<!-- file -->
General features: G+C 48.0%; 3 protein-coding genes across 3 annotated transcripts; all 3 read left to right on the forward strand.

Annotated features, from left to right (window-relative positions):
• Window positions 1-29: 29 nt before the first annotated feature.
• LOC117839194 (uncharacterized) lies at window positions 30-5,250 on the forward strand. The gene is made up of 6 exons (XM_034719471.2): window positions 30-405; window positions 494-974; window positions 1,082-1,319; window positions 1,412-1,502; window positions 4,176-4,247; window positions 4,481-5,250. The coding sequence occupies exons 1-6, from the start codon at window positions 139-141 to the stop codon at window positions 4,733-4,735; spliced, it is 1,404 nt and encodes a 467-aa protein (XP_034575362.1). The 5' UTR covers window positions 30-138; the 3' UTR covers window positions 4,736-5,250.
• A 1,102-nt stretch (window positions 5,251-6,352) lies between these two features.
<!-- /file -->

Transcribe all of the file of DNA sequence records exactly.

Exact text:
General features: G+C 48.0%; 3 protein-coding genes across 3 annotated transcripts; all 3 read left to right on the forward strand.

Annotated features, from left to right (window-relative positions):
• Window positions 1-29: 29 nt before the first annotated feature.
• LOC117839194 (uncharacterized) lies at window positions 30-5,250 on the forward strand. The gene is made up of 6 exons (XM_034719471.2): window positions 30-405; window positions 494-974; window positions 1,082-1,319; window positions 1,412-1,502; window positions 4,176-4,247; window positions 4,481-5,250. The coding sequence occupies exons 1-6, from the start codon at window positions 139-141 to the stop codon at window positions 4,733-4,735; spliced, it is 1,404 nt and encodes a 467-aa protein (XP_034575362.1). The 5' UTR covers window positions 30-138; the 3' UTR covers window positions 4,736-5,250.
• A 1,102-nt stretch (window positions 5,251-6,352) lies between these two features.